This post may contain affiliate links. Read my disclosure for more info
A new tool recently added to Financially Mint: Student guides. These guides will be explained in easy to understand human words and will cover the most important parts of certain finance topics: a nice combination of ‘WTF is …’ and ‘Now how do I do it?’. Detailed and in-depth: a great resource.
Aaaand our first student guide is on: credit cards.
I’ve met way too many students who have no idea what credit cards do and how to use them. Worse, I’ve met a few that have suffered the consequences: falling into bad debt. And the financial entities love to keep it that way, simply because bad debt = more money in the banks’ pockets = happy banks. Yes, the banks prey on the ignorant, which is why it’s so important to understand what the credit card shebang is all about.
The structure of this guide will be as follows:
1- What is a credit card?
2- Benefits of using credit cards
3- How student can take advantage of them
4- Steps to acquire your first credit card
5-How to improve your credit score
Let’s get started!
WTF is a credit card?
Put simply, a credit card is a piece of plastic (looks just like a debit card) that you use to buy stuff. On a debit card, you use your money saved in your bank. On a credit card, this is borrowed bank money. The bank kindly (or not) lends you money every month, you use it, and then you pay it back at the end of the month. Sounds pretty nice? It is, until you don’t pay it back at the end of the month. If you don’t, the bank starts charging interest and next time you’re able to pay back the borrowed money you have to pay some additional ‘fee’ = interest and charges. This is usually a percentage and accumulates over time. This is how banks make their money and that’s why they want you to get into debt. Not so kind anymore.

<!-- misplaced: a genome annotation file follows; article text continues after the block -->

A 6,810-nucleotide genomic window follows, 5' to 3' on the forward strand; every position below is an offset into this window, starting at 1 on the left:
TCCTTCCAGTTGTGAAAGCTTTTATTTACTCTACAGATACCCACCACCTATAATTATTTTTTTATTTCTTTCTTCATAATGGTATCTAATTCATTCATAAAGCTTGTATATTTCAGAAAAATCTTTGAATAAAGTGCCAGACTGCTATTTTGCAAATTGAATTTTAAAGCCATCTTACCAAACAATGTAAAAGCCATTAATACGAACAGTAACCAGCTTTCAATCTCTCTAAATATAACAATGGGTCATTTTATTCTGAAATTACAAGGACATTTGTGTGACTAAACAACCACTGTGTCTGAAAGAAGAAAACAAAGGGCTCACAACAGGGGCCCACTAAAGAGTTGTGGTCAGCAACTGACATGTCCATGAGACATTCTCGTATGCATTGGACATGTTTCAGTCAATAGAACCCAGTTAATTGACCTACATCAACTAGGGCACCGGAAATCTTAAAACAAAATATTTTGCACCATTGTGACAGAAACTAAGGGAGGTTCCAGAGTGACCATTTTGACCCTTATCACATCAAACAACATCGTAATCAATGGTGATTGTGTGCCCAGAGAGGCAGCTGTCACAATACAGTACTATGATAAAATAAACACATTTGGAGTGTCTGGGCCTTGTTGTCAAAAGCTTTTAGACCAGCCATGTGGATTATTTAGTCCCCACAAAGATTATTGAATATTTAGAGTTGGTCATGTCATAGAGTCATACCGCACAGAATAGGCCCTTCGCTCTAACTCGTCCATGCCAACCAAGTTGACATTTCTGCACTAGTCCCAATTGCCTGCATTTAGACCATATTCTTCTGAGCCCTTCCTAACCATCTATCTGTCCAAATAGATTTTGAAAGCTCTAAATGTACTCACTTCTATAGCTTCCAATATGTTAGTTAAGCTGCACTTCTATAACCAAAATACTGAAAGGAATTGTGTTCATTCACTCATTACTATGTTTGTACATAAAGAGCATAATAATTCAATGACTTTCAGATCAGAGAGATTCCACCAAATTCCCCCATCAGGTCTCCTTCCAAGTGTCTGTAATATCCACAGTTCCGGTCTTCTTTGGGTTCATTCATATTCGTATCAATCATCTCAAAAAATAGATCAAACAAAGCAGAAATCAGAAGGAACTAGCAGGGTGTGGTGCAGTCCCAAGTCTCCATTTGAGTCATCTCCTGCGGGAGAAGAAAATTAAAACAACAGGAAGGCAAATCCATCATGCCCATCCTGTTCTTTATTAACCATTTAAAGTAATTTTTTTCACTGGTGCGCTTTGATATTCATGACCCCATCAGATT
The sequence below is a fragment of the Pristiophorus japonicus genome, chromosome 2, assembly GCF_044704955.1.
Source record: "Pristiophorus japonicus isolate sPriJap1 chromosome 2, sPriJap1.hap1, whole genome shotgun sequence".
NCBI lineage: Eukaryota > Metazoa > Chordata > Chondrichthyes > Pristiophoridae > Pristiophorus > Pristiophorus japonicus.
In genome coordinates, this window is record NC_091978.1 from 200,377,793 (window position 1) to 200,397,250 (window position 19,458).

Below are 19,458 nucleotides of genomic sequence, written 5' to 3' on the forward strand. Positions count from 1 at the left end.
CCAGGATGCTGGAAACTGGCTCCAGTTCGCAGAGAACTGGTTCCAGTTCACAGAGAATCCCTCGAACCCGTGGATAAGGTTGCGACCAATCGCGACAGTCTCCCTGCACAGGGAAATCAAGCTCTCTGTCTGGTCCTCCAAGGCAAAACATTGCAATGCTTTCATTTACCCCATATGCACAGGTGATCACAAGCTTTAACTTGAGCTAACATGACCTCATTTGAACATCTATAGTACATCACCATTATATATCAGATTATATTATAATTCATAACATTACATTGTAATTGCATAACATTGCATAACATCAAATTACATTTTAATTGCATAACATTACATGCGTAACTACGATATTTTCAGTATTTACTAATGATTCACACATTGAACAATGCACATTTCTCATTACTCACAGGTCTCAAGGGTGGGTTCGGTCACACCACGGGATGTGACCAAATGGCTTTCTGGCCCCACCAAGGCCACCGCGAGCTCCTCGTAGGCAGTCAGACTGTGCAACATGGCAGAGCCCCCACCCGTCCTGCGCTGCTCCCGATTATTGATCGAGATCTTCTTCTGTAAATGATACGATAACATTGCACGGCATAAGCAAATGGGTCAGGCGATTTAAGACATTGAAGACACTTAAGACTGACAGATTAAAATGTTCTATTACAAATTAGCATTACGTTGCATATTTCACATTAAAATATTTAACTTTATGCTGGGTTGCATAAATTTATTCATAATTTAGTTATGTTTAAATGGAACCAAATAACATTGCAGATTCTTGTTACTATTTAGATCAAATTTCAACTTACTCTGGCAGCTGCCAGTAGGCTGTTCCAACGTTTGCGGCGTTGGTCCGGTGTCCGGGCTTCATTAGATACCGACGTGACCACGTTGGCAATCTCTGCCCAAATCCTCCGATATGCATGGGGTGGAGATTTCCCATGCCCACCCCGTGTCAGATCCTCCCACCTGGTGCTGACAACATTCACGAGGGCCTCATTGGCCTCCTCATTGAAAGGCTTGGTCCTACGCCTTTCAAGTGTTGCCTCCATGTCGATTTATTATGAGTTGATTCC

Different credit cards have different limits you can borrow. As a student, the limits are pretty low since we don’t have regular incomes and one month can vary a lot from the other (as in ‘will I be able to eat this month?’). In the UK, student credit cards limits are usually around £500 a month.
So now you understand what is a credit card. But what does all the weird lingo on the application mean?
APR (Annual Percentage Rate): This is the percentage of interest we were talking about before. Say your credit card has a limit of £500 and the APR is 22%. That month you eat too many sausage rolls and only pay back £400. The rest of the £100 you have to pay at an interest of 22%, which means you’ll have to pay back £122 instead of £100. Bit painful.
Minimum Payment: This is the minimum you need to pay every month in order to not get charged additional fees. It will be calculated every month including the interest and the amount you owe. If you don’t make the minimum payment you’ll have to pay extra and it could affect your credit score negatively (see below).
Credit Score: It’s a bit like a personal money score: how well can we trust you with money? (very Black Mirror!). If you’re someone who fails to pay back their credit card in full or is constantly in debt, you’ll have a low credit score. If you’re good at paying back, you’re considered a trusted member of society and this can highly benefit you in the future. More on this later.
Annual fee: Just as it says, an annual fee is an additional fee you pay simply for using the credit card. It’s a specific amount and just gets charged to your account. Another way for the banks to make some £££.